[...]

I did consult the LDC cross-compiling page, and did modify ldc2.conf appropriately. But somewhere along the line I must have done something wrong, because it's still not cross-compiling properly. It's using the built-in LLD now, so the link.exe error is gone, but now it's coming back with a bunch of undefined druntime symbols even though I did specify the path to the prebuilt Windows druntime-ldc.lib in the ldc2.conf.

I gave up and resorted to installing the Windows build of ldc2 under Wine, and now I have a build script that uses wineconsole to compile Windows executables. :-P  So far, it appears to work.


T

-- 
Don't throw out the baby with the bathwater. Use your hands...
November 27
On Tue, Nov 26, 2019 at 05:10:41PM -0800, H. S. Teoh via Digitalmars-d-announce wrote: [...]
> I did consult the LDC cross-compiling page, and did modify ldc2.conf appropriately. But somewhere along the line I must have done something wrong, because it's still not cross-compiling properly. It's using the built-in LLD now, so the link.exe error is gone, but now it's coming back with a bunch of undefined druntime symbols even though I did specify the path to the prebuilt Windows druntime-ldc.lib in the ldc2.conf.
[...]

Just for the record, I finally figured out that it was a mistake on my part -- I overlooked some source files when testing the cross-compilation so that's why it had link errors.  After copying over the Windows libs and setting up ldc2.conf properly, cross-compilation to Windows does actually work flawlessly.

Absolutely awesome. Kudos to the LDC team for making this happen!!


T

-- 
A bend in the road is not the end of the road unless you fail to make the turn. -- Brian White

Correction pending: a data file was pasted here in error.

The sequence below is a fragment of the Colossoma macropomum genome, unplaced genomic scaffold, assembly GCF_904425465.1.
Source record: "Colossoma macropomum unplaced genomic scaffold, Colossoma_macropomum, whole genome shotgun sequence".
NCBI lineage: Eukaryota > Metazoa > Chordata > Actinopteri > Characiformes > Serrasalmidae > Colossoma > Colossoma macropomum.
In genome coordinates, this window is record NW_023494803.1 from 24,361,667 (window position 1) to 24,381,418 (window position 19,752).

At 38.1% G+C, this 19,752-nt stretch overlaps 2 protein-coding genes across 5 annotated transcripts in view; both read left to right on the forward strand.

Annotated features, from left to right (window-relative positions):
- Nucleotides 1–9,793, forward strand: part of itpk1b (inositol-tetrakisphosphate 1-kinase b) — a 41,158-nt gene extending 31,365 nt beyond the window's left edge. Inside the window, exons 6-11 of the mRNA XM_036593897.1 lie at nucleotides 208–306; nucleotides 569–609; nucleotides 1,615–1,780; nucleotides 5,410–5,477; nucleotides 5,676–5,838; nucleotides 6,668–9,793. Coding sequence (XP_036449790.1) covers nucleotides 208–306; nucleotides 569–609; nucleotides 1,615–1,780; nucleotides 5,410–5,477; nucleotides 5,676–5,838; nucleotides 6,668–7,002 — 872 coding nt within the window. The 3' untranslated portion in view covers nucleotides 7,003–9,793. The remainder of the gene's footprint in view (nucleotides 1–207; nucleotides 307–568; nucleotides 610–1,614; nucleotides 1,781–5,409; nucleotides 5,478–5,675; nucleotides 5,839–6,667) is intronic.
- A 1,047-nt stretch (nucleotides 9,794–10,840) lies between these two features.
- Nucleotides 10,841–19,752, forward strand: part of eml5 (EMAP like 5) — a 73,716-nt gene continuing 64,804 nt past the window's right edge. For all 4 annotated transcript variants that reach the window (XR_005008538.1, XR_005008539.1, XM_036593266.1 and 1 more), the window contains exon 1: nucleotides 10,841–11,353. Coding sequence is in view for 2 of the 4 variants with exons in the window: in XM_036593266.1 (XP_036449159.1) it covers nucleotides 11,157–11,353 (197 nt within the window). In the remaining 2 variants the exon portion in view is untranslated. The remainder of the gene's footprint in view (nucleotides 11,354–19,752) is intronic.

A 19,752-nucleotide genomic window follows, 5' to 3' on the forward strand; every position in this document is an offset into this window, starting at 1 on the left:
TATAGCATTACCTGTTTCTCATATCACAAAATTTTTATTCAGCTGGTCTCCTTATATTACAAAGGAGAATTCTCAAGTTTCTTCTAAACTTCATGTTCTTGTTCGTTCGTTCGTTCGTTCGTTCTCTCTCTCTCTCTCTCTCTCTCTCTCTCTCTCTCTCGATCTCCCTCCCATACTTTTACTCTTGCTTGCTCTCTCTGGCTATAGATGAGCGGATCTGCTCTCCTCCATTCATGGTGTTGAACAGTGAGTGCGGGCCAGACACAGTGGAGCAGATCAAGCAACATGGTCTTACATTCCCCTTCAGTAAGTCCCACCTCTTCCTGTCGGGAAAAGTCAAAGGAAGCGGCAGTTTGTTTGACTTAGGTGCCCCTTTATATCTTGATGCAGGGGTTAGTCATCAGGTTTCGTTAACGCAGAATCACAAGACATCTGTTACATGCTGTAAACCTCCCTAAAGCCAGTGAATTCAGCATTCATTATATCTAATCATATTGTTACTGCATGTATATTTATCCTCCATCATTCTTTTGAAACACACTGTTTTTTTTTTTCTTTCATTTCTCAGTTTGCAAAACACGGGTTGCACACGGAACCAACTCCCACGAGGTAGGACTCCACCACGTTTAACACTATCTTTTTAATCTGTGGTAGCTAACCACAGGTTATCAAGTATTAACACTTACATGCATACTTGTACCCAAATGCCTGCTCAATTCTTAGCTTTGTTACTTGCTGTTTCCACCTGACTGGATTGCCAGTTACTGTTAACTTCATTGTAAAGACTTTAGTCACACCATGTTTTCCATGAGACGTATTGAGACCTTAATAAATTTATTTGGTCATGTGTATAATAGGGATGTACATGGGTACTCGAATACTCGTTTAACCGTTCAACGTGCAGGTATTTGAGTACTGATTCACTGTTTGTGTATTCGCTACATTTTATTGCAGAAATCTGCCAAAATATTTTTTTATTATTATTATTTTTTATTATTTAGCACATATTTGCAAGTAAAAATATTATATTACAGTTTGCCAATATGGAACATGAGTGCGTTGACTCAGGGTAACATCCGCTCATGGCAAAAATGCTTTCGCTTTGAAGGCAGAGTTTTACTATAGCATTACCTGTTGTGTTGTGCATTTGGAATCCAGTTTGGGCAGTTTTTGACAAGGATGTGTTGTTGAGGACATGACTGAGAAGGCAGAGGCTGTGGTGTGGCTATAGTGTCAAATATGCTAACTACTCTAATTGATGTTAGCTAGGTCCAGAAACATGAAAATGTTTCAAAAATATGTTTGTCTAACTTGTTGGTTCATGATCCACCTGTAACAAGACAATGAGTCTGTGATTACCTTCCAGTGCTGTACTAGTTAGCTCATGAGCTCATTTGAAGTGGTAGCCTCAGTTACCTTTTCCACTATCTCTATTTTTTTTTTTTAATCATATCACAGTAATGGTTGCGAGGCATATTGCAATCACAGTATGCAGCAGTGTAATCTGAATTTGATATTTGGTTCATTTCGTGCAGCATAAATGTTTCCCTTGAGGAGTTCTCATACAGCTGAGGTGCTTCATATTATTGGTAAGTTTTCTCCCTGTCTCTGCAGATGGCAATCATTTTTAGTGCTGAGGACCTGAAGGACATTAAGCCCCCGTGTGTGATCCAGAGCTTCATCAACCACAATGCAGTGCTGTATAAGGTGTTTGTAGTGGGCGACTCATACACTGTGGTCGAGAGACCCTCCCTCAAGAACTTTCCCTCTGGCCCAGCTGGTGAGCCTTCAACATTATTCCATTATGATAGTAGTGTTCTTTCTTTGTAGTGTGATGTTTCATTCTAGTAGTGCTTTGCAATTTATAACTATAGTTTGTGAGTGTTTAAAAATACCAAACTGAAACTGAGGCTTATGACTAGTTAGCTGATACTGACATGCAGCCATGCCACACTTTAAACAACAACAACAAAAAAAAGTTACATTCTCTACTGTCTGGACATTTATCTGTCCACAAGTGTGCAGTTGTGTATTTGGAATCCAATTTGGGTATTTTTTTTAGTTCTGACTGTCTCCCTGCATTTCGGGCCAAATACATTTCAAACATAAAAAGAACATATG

November 28
On Monday, 25 November 2019 at 13:14:09 UTC, Sebastiaan Koppe wrote:
> On Monday, 25 November 2019 at 12:15:42 UTC, Joseph Rushton Wakeling wrote:
>> What's currently broken or impossible in DUB?  What parts of that can be fixed without changing the config or CLI?  And what improvements are most efficiently made via breaking changes?
>>
>> Please, let's bring our focus on that.
>
> The biggest thing for me would be incremental compilation.

https://github.com/atilaneves/reggae

Works right now with any (*) dub project.

* If it doesn't, please file a bug
November 28
On Monday, 25 November 2019 at 15:27:10 UTC, Robert Schadek wrote:
> On Monday, 25 November 2019 at 13:14:09 UTC, Sebastiaan Koppe wrote:
>> The biggest thing for me would be incremental compilation. As well as a dub build and test 'watch' mode to avoid scanning the dependencies every time.
>
> I think there are two levels to incremental compilation (IC).
>
> 1. File level IC. Meaning, if you have one file change, you only recompile
> all files that depend on that directly or transitively. Finally, you relink.


This is the done already by reggae. Unfortunately, since every D module is effectively a header, the number of files that need to be recompiled is usually large, despite the fact that for most changes the recompilation isn't actually necessary.


> For 1. my goal with dud is to do that. My first target is to emit ninja files.

That isn't going to work:

https://issues.dlang.org/show_bug.cgi?id=14188

reggae wraps dmd to act in a way that ninja can use. I'd also suggest that writing more ninja emitting code when reggae already does the job might be unnecessary.

The reason I stopped working on my own dub replacement is because I needed to attach to "a real build system", and since I want to rewrite reggae from scratch by building on the "Build Systems à la carte" paper...





November 28
On Thursday, 28 November 2019 at 13:10:44 UTC, Atila Neves wrote:
> This is the done already by reggae. Unfortunately, since every D module is effectively a header, the number of files that need to be recompiled is usually large, despite the fact that for most changes the recompilation isn't actually necessary.

Do you think it might work if it did dmd -H and make the auto-generated .di file and then did a content-based change detection on them for recompiling dependencies?

It'd prolly still do more work than it has to, but seeing .d changed, rebuild .di, if .di changed, rebuild other stuff might just avoid full rebuilds upon just simple function body changes.
1 2 3 4 5 6 7 8 9